USAirways’ Recovery Plan

USAirways has a plan to return to profitability, but I’m skeptical — both that they can pull it off and that it will matter if they do.

USAirways wants lower costs. All airlines and almost all employers want lower costs, and employers facing strong unions have a hard time achieving those costs. Even after $1 billion in union concessions, USAirways has costs that by some measures are 2/3 higher than Southwest’s.

Increased productivity by changing work rules. This is probably the most important thing that USAirways needs to do, and it will face some of the toughest union opposition.

Leveraging strenght in the Northeast. If this is new, then I wonder what the airline has been doing for the past decade.

Sell new amenities. Amenities have helped create the JetBlue brand, which has garnered fierce loyalty. JetBlue began selling access to satellite TV but now gives it away for free. USAirways can offer new services, but it’s unlikely to profit significantly on the services themselves. The real question is whether, at a reasonable cost, they can become a preferred carrier. No airline is in a worse position to do that — they’ve had filthy planes and broken seats for two years and the mindset of a deteriorating airline won’t be easy to change.

Simple pricing is something tried by others in the past. It has worked for America West and Alaska is trying it. But in order to survive as a low average revenue carrier, they must first achieve low average costs — and that’s their biggest challenge.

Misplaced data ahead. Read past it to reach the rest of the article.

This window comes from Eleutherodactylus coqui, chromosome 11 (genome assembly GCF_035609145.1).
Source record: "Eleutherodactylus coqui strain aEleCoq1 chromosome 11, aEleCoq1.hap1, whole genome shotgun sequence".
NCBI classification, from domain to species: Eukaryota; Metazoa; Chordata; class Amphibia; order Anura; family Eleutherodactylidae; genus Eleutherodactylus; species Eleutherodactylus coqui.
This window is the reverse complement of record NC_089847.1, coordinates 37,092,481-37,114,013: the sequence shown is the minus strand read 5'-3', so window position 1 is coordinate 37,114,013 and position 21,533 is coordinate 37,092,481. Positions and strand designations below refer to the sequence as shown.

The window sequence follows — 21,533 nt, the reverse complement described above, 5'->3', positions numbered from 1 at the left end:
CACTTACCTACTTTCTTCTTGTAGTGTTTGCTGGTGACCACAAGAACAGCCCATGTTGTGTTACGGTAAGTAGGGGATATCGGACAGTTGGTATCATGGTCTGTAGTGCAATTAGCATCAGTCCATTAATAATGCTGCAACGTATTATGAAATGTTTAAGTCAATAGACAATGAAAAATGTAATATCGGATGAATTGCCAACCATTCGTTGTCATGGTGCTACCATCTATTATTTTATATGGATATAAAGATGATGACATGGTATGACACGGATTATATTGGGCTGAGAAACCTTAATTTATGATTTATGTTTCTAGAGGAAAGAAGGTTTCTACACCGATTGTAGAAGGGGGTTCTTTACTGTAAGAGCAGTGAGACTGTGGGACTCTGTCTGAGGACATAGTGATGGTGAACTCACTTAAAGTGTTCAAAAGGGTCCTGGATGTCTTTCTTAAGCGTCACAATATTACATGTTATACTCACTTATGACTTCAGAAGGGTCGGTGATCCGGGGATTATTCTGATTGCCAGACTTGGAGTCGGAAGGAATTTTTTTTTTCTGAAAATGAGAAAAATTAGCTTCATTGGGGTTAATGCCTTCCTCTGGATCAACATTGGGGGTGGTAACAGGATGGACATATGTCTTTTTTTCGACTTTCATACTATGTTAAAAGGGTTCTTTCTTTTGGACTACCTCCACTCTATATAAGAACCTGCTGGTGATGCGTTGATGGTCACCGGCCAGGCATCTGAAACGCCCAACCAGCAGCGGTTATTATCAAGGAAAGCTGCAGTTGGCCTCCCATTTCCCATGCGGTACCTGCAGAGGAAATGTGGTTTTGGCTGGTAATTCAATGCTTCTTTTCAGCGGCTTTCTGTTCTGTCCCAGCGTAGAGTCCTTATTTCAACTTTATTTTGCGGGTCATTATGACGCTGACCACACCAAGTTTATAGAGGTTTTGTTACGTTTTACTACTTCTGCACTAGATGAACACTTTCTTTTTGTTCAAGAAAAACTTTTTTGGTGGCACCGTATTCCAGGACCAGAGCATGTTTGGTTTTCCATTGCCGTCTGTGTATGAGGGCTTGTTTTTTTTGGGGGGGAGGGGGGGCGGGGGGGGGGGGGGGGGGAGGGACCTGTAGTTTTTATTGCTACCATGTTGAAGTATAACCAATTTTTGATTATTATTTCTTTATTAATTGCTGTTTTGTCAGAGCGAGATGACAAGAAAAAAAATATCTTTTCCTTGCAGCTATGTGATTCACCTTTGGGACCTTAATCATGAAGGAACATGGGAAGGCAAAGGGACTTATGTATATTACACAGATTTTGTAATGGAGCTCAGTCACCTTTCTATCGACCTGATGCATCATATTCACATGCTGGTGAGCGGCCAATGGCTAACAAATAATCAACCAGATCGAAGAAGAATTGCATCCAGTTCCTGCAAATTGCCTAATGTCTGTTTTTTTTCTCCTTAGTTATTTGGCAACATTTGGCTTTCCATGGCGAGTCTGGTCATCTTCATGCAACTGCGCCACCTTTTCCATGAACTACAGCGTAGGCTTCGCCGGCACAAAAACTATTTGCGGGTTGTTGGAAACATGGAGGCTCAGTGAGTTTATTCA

Reduce ticket distribution costs by encouraging booking online. All airlines are doing this. USAirways website is poor, making the carrier less well positioned to achieve this than their competitors.

Reverse market share losses is an important goal, but not steps in a plan, and is really just the same thing as leveraging the airline’s strengths which they’ve been trying unsuccessfully for years.

Build a franchise that can grow westward. It’s unclear what this means. If it’s “capitalize on the United codeshare” that’s valuable but not new. If it means adding another codeshare partner (perhaps America West?) that could be valuable. But if it means expansion, that would entail unnecessary costs. There may be specific routes worth expanding into, but that’s a route by route issue and doesn’t necessarily imply the West Coast.

It’s a long shot, but good luck to them.

About Gary Leff

Gary Leff is one of the foremost experts in the field of miles, points, and frequent business travel - a topic he has covered since 2002. Co-founder of frequent flyer community InsideFlyer.com, emcee of the Freddie Awards, and named one of the "World's Top Travel Experts" by Conde' Nast Traveler (2010-Present) Gary has been a guest on most major news media, profiled in several top print publications, and published broadly on the topic of consumer loyalty. More About Gary »

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